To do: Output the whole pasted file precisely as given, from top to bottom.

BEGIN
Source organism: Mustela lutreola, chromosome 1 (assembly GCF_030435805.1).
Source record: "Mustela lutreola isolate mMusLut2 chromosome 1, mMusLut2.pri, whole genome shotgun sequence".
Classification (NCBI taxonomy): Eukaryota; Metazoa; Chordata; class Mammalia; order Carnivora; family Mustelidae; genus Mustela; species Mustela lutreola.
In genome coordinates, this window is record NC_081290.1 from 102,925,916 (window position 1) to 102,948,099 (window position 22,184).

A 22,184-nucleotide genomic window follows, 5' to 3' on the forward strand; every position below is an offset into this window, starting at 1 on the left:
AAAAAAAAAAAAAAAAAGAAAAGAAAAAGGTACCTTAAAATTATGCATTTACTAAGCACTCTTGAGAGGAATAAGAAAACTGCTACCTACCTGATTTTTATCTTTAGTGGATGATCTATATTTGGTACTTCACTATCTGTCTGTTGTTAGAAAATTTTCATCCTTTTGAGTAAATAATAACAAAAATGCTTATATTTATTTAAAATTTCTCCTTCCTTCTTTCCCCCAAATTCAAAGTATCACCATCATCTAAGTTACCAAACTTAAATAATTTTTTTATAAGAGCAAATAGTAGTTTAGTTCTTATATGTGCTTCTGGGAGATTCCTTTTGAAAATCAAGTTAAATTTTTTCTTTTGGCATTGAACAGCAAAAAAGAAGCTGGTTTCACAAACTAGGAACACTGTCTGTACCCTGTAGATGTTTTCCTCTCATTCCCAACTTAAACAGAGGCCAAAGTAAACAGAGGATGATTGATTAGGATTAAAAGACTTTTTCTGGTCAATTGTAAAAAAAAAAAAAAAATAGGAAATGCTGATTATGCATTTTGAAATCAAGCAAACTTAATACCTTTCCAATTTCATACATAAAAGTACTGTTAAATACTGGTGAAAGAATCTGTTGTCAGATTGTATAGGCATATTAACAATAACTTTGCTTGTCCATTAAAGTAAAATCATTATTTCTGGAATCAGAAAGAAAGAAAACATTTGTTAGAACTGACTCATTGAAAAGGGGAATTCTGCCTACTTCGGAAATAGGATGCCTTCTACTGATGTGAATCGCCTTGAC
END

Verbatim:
Source organism: Mustela lutreola, chromosome 1 (assembly GCF_030435805.1).
Source record: "Mustela lutreola isolate mMusLut2 chromosome 1, mMusLut2.pri, whole genome shotgun sequence".
Classification (NCBI taxonomy): Eukaryota; Metazoa; Chordata; class Mammalia; order Carnivora; family Mustelidae; genus Mustela; species Mustela lutreola.
In genome coordinates, this window is record NC_081290.1 from 102,925,916 (window position 1) to 102,948,099 (window position 22,184).

A 22,184-nucleotide genomic window follows, 5' to 3' on the forward strand; every position below is an offset into this window, starting at 1 on the left:
AAAAAAAAAAAAAAAAAGAAAAGAAAAAGGTACCTTAAAATTATGCATTTACTAAGCACTCTTGAGAGGAATAAGAAAACTGCTACCTACCTGATTTTTATCTTTAGTGGATGATCTATATTTGGTACTTCACTATCTGTCTGTTGTTAGAAAATTTTCATCCTTTTGAGTAAATAATAACAAAAATGCTTATATTTATTTAAAATTTCTCCTTCCTTCTTTCCCCCAAATTCAAAGTATCACCATCATCTAAGTTACCAAACTTAAATAATTTTTTTATAAGAGCAAATAGTAGTTTAGTTCTTATATGTGCTTCTGGGAGATTCCTTTTGAAAATCAAGTTAAATTTTTTCTTTTGGCATTGAACAGCAAAAAAGAAGCTGGTTTCACAAACTAGGAACACTGTCTGTACCCTGTAGATGTTTTCCTCTCATTCCCAACTTAAACAGAGGCCAAAGTAAACAGAGGATGATTGATTAGGATTAAAAGACTTTTTCTGGTCAATTGTAAAAAAAAAAAAAAAATAGGAAATGCTGATTATGCATTTTGAAATCAAGCAAACTTAATACCTTTCCAATTTCATACATAAAAGTACTGTTAAATACTGGTGAAAGAATCTGTTGTCAGATTGTATAGGCATATTAACAATAACTTTGCTTGTCCATTAAAGTAAAATCATTATTTCTGGAATCAGAAAGAAAGAAAACATTTGTTAGAACTGACTCATTGAAAAGGGGAATTCTGCCTACTTCGGAAATAGGATGCCTTCTACTGATGTGAATCGCCTTGAC